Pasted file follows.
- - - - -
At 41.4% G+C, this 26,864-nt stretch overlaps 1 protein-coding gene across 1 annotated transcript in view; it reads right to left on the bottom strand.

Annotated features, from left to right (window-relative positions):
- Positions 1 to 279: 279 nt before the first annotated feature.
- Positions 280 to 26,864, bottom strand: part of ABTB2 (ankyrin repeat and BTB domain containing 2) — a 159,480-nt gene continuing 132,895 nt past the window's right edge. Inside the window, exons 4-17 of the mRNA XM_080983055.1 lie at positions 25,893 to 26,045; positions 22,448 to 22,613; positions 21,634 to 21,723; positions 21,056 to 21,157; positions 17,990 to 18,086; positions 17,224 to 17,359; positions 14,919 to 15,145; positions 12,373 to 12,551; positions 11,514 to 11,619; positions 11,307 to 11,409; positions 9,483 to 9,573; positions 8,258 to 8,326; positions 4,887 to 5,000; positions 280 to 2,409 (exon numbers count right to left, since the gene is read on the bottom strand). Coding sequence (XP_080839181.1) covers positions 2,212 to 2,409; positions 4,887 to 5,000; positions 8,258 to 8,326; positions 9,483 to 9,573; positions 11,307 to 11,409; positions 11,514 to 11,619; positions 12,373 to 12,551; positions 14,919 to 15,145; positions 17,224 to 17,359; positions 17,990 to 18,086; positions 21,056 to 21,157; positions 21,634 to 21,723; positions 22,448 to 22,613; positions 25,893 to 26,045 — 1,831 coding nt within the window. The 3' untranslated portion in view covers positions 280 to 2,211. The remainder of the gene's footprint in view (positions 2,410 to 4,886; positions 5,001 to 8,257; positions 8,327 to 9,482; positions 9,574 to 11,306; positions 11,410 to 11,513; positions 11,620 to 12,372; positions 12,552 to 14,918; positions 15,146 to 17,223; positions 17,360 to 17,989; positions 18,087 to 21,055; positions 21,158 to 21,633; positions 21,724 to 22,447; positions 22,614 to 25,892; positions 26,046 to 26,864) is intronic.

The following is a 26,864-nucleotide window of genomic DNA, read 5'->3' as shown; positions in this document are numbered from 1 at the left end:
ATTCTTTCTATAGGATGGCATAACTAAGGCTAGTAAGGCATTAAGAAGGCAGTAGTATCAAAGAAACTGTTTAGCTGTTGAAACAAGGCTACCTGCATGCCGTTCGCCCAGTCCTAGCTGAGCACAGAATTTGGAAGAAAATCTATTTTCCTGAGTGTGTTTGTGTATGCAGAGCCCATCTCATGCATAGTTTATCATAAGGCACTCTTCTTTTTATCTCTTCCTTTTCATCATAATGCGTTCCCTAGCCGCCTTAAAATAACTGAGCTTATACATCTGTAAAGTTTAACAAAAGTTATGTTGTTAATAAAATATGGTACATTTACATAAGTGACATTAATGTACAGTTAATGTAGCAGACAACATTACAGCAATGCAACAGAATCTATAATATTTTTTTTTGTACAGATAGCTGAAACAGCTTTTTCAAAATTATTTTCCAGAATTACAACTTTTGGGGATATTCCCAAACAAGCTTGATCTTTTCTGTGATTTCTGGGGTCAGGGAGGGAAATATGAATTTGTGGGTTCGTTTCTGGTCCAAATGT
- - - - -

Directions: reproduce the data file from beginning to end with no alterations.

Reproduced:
At 41.4% G+C, this 26,864-nt stretch overlaps 1 protein-coding gene across 1 annotated transcript in view; it reads right to left on the bottom strand.

Annotated features, from left to right (window-relative positions):
- Positions 1 to 279: 279 nt before the first annotated feature.
- Positions 280 to 26,864, bottom strand: part of ABTB2 (ankyrin repeat and BTB domain containing 2) — a 159,480-nt gene continuing 132,895 nt past the window's right edge. Inside the window, exons 4-17 of the mRNA XM_080983055.1 lie at positions 25,893 to 26,045; positions 22,448 to 22,613; positions 21,634 to 21,723; positions 21,056 to 21,157; positions 17,990 to 18,086; positions 17,224 to 17,359; positions 14,919 to 15,145; positions 12,373 to 12,551; positions 11,514 to 11,619; positions 11,307 to 11,409; positions 9,483 to 9,573; positions 8,258 to 8,326; positions 4,887 to 5,000; positions 280 to 2,409 (exon numbers count right to left, since the gene is read on the bottom strand). Coding sequence (XP_080839181.1) covers positions 2,212 to 2,409; positions 4,887 to 5,000; positions 8,258 to 8,326; positions 9,483 to 9,573; positions 11,307 to 11,409; positions 11,514 to 11,619; positions 12,373 to 12,551; positions 14,919 to 15,145; positions 17,224 to 17,359; positions 17,990 to 18,086; positions 21,056 to 21,157; positions 21,634 to 21,723; positions 22,448 to 22,613; positions 25,893 to 26,045 — 1,831 coding nt within the window. The 3' untranslated portion in view covers positions 280 to 2,211. The remainder of the gene's footprint in view (positions 2,410 to 4,886; positions 5,001 to 8,257; positions 8,327 to 9,482; positions 9,574 to 11,306; positions 11,410 to 11,513; positions 11,620 to 12,372; positions 12,552 to 14,918; positions 15,146 to 17,223; positions 17,360 to 17,989; positions 18,087 to 21,055; positions 21,158 to 21,633; positions 21,724 to 22,447; positions 22,614 to 25,892; positions 26,046 to 26,864) is intronic.

The following is a 26,864-nucleotide window of genomic DNA, read 5'->3' as shown; positions in this document are numbered from 1 at the left end:
ATTCTTTCTATAGGATGGCATAACTAAGGCTAGTAAGGCATTAAGAAGGCAGTAGTATCAAAGAAACTGTTTAGCTGTTGAAACAAGGCTACCTGCATGCCGTTCGCCCAGTCCTAGCTGAGCACAGAATTTGGAAGAAAATCTATTTTCCTGAGTGTGTTTGTGTATGCAGAGCCCATCTCATGCATAGTTTATCATAAGGCACTCTTCTTTTTATCTCTTCCTTTTCATCATAATGCGTTCCCTAGCCGCCTTAAAATAACTGAGCTTATACATCTGTAAAGTTTAACAAAAGTTATGTTGTTAATAAAATATGGTACATTTACATAAGTGACATTAATGTACAGTTAATGTAGCAGACAACATTACAGCAATGCAACAGAATCTATAATATTTTTTTTTGTACAGATAGCTGAAACAGCTTTTTCAAAATTATTTTCCAGAATTACAACTTTTGGGGATATTCCCAAACAAGCTTGATCTTTTCTGTGATTTCTGGGGTCAGGGAGGGAAATATGAATTTGTGGGTTCGTTTCTGGTCCAAATGT